1) The only way Austria is getting Lombardy back is if it's willing to fight France again. In fact, chances are Napoleon III might intervene anyway, either to force the Austrians out of Venetia (he was determined to expel them from the Italian Peninsula) or to grab a share of the Prussian Rhineland. Or maybe even to help Prussia.
2) Denmark getting back Holstein is a big no-no. The province offers the Austrians access to northern Germany, the Danes didn't really want it (their focus was on Schleswig) and giving it to them is a surefire way for Austria to insult German national feeling. Hell, even giving the Danes Schleswig is iffy.
3) Unified Hesse, Thuringia and Mecklenburg make no sense.
4) Luxembourg was Dutch. How did the Bavarians get it?
1) After Napoleon I Austria gained Venice and Lombardy 2) In sense the Danes did want Holstein look up duchy of Holstein 3) There not unified using your logic that means Prussia Belgium Italy and Baden are united see were I'm going? 4) Same sense for 3)
1) And in 1859 it lost Lombardy. This map requires that it get it back.
2) Denmark did not want Holstein. There were very few Danes there. Denmark, on the contrary, wanted to separate Schleswig from Holstein, and it was precisely this that provided a casus belli for the 1864 war. My other objections remains: Austria would lose territory and offend even the most moderate of German nationalists by giving up Holstein.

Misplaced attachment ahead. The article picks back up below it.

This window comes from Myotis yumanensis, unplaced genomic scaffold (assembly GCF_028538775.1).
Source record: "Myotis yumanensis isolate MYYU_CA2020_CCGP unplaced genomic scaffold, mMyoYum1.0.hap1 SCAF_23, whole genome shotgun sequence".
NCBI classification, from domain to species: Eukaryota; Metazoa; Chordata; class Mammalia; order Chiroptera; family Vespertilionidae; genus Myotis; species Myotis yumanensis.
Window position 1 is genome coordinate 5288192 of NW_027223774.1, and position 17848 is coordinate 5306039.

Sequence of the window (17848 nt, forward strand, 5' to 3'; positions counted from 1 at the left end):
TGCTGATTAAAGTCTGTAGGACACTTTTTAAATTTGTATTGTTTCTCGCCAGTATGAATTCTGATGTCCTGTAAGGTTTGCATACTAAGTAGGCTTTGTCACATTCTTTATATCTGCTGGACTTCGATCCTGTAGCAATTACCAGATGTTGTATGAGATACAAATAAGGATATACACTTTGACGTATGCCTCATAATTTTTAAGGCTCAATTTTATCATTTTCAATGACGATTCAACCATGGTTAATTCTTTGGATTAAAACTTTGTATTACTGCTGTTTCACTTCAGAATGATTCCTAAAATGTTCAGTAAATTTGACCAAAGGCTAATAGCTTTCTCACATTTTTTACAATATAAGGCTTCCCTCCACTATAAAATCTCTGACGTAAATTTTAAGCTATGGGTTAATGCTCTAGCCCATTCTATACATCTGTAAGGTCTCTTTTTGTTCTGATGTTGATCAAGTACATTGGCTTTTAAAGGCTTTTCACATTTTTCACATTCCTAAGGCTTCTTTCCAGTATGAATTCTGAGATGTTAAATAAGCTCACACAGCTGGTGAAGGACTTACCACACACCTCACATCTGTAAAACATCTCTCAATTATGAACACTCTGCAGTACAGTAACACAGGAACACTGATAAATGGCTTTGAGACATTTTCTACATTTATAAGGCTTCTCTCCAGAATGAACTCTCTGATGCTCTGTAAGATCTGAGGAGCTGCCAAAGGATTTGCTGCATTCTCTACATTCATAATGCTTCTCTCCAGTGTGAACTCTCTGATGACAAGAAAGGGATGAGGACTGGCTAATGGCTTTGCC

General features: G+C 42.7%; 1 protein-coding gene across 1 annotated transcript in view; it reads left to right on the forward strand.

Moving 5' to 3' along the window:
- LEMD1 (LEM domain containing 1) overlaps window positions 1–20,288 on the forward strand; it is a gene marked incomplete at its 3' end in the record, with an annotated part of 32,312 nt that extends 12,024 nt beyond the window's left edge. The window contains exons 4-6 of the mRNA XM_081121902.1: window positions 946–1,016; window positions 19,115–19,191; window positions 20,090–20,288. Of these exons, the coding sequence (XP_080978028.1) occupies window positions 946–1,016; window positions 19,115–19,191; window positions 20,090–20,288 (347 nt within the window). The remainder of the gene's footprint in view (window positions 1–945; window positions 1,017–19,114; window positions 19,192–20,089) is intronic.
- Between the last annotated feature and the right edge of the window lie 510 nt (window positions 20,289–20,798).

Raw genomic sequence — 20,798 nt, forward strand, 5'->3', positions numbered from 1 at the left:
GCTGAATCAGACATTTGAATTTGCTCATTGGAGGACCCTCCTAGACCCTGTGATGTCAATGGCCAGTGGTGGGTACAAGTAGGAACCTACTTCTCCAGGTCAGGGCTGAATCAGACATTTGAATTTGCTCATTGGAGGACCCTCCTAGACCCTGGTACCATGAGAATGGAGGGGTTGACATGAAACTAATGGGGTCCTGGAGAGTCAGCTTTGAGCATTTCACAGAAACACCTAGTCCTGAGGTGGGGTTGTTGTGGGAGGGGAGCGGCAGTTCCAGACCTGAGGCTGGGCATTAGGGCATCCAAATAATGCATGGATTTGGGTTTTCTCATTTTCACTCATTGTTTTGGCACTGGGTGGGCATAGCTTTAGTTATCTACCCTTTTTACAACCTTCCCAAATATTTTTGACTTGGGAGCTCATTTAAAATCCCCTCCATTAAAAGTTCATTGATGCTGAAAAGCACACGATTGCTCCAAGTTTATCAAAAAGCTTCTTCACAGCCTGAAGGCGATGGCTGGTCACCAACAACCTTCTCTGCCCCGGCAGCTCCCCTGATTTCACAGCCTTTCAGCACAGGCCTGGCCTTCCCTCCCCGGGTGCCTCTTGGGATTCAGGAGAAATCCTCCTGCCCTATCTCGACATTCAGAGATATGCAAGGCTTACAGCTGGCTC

3) No, I don't. I don't have any idea what the hell you're saying, and not just because you refuse to use punctuation. Prussia, Belgium, Italy, and Baden were *countries*. On the eve of the Austro-Prussian War, there were 2 or 3 countries making up the *region* of Hesse (Hesse-Darmstadt, Hesse-Kassel and Nassau, depending on whether or not you want to count it), 8 countries making up the *region* of Thuringia (Reuss-Gera, Reuss-Greiz, Saxe-Altenburg, Saxe-Coburg-Gotha, Saxe-Meiningen, Saxe-Weimar-Eisenach, Schwarzburg-Rudolstadt, and Schwarzburg-Sondershausen), and 2 countries making up the *region* of Mecklenburg (Mecklenburg-Schwerin and Mecklenburg-Strelitz).
4) Since your answer to 3) made no sense, I ask again: How did Bavaria acquire Luxembourg, which in 1866 belonged to the Netherlands?
You could use a larger color palette and write "Small States" where appropriate. When you bother to depict Liechtenstein and San Marino on your map, it's normal to assume the other shapes are also countries.
Oh, and another thing: your Montenegro has a coastline, which it would not obtain until 1878.